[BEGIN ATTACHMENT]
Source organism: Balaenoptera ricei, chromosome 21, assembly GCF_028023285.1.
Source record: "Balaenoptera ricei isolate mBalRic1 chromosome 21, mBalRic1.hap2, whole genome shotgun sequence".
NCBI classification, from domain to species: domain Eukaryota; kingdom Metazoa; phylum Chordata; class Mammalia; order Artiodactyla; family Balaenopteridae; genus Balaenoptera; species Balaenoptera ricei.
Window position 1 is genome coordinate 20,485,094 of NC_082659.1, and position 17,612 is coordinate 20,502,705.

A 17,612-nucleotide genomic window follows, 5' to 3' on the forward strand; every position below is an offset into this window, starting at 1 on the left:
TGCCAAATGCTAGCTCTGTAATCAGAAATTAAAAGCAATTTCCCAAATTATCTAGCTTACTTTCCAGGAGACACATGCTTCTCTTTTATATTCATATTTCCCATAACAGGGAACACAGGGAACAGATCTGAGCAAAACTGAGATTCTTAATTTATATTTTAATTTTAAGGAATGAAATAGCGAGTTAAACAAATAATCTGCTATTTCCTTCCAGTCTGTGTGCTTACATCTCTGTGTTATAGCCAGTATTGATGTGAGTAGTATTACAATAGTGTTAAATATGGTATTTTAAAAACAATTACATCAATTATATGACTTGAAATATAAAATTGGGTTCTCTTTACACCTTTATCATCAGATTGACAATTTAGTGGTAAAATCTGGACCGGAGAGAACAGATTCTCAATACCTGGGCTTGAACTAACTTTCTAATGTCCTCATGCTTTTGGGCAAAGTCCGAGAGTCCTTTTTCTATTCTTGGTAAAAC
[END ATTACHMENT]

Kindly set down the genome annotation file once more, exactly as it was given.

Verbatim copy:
Source organism: Balaenoptera ricei, chromosome 21, assembly GCF_028023285.1.
Source record: "Balaenoptera ricei isolate mBalRic1 chromosome 21, mBalRic1.hap2, whole genome shotgun sequence".
NCBI classification, from domain to species: domain Eukaryota; kingdom Metazoa; phylum Chordata; class Mammalia; order Artiodactyla; family Balaenopteridae; genus Balaenoptera; species Balaenoptera ricei.
Window position 1 is genome coordinate 20,485,094 of NC_082659.1, and position 17,612 is coordinate 20,502,705.

A 17,612-nucleotide genomic window follows, 5' to 3' on the forward strand; every position below is an offset into this window, starting at 1 on the left:
TGCCAAATGCTAGCTCTGTAATCAGAAATTAAAAGCAATTTCCCAAATTATCTAGCTTACTTTCCAGGAGACACATGCTTCTCTTTTATATTCATATTTCCCATAACAGGGAACACAGGGAACAGATCTGAGCAAAACTGAGATTCTTAATTTATATTTTAATTTTAAGGAATGAAATAGCGAGTTAAACAAATAATCTGCTATTTCCTTCCAGTCTGTGTGCTTACATCTCTGTGTTATAGCCAGTATTGATGTGAGTAGTATTACAATAGTGTTAAATATGGTATTTTAAAAACAATTACATCAATTATATGACTTGAAATATAAAATTGGGTTCTCTTTACACCTTTATCATCAGATTGACAATTTAGTGGTAAAATCTGGACCGGAGAGAACAGATTCTCAATACCTGGGCTTGAACTAACTTTCTAATGTCCTCATGCTTTTGGGCAAAGTCCGAGAGTCCTTTTTCTATTCTTGGTAAAAC